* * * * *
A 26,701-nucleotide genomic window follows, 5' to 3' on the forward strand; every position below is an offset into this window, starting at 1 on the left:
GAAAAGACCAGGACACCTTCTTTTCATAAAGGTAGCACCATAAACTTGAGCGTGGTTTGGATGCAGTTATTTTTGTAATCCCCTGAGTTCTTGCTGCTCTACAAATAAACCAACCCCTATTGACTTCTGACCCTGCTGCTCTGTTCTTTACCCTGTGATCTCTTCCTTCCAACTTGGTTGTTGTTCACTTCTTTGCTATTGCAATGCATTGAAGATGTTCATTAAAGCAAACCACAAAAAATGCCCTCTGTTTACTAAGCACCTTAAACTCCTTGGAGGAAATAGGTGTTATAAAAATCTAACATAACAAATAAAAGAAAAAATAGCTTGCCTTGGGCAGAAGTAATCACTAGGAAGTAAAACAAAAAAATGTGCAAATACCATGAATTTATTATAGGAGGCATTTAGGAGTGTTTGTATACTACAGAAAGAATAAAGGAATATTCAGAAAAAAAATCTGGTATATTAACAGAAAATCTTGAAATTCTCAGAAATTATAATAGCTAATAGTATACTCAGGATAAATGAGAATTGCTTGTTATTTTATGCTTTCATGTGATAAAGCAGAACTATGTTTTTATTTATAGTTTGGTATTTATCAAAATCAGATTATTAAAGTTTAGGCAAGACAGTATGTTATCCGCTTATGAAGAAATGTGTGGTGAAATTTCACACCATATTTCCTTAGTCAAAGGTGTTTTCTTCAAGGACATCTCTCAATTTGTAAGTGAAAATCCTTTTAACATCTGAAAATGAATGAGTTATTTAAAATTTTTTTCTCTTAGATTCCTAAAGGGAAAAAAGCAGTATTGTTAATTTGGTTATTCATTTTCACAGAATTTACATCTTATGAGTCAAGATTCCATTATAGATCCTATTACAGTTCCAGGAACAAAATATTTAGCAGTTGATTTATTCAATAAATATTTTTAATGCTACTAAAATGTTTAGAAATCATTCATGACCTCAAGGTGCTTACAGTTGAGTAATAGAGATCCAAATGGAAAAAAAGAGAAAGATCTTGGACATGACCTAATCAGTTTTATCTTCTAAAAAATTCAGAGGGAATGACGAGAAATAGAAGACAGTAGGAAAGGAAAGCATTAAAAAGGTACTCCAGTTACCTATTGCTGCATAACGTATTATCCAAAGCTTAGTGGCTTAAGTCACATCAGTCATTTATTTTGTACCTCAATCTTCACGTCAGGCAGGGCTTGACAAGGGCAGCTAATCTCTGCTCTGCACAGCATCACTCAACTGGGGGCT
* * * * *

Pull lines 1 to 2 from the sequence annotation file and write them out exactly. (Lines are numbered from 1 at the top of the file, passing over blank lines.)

A 26,701-nucleotide genomic window follows, 5' to 3' on the forward strand; every position below is an offset into this window, starting at 1 on the left:
GAAAAGACCAGGACACCTTCTTTTCATAAAGGTAGCACCATAAACTTGAGCGTGGTTTGGATGCAGTTATTTTTGTAATCCCCTGAGTTCTTGCTGCTCTACAAATAAACCAACCCCTATTGACTTCTGACCCTGCTGCTCTGTTCTTTACCCTGTGATCTCTTCCTTCCAACTTGGTTGTTGTTCACTTCTTTGCTATTGCAATGCATTGAAGATGTTCATTAAAGCAAACCACAAAAAATGCCCTCTGTTTACTAAGCACCTTAAACTCCTTGGAGGAAATAGGTGTTATAAAAATCTAACATAACAAATAAAAGAAAAAATAGCTTGCCTTGGGCAGAAGTAATCACTAGGAAGTAAAACAAAAAAATGTGCAAATACCATGAATTTATTATAGGAGGCATTTAGGAGTGTTTGTATACTACAGAAAGAATAAAGGAATATTCAGAAAAAAAATCTGGTATATTAACAGAAAATCTTGAAATTCTCAGAAATTATAATAGCTAATAGTATACTCAGGATAAATGAGAATTGCTTGTTATTTTATGCTTTCATGTGATAAAGCAGAACTATGTTTTTATTTATAGTTTGGTATTTATCAAAATCAGATTATTAAAGTTTAGGCAAGACAGTATGTTATCCGCTTATGAAGAAATGTGTGGTGAAATTTCACACCATATTTCCTTAGTCAAAGGTGTTTTCTTCAAGGACATCTCTCAATTTGTAAGTGAAAATCCTTTTAACATCTGAAAATGAATGAGTTATTTAAAATTTTTTTCTCTTAGATTCCTAAAGGGAAAAAAGCAGTATTGTTAATTTGGTTATTCATTTTCACAGAATTTACATCTTATGAGTCAAGATTCCATTATAGATCCTATTACAGTTCCAGGAACAAAATATTTAGCAGTTGATTTATTCAATAAATATTTTTAATGCTACTAAAATGTTTAGAAATCATTCATGACCTCAAGGTGCTTACAGTTGAGTAATAGAGATCCAAATGGAAAAAAAGAGAAAGATCTTGGACATGACCTAATCAGTTTTATCTTCTAAAAAATTCAGAGGGAATGACGAGAAATAGAAGACAGTAGGAAAGGAAAGCATTAAAAAGGTACTCCAGTTACCTATTGCTGCATAACGTATTATCCAAAGCTTAGTGGCTTAAGTCACATCAGTCATTTATTTTGTACCTCAATCTTCACGTCAGGCAGGGCTTGACAAGGGCAGCTAATCTCTGCTCTGCACAGCATCACTCAACTGGGGGCT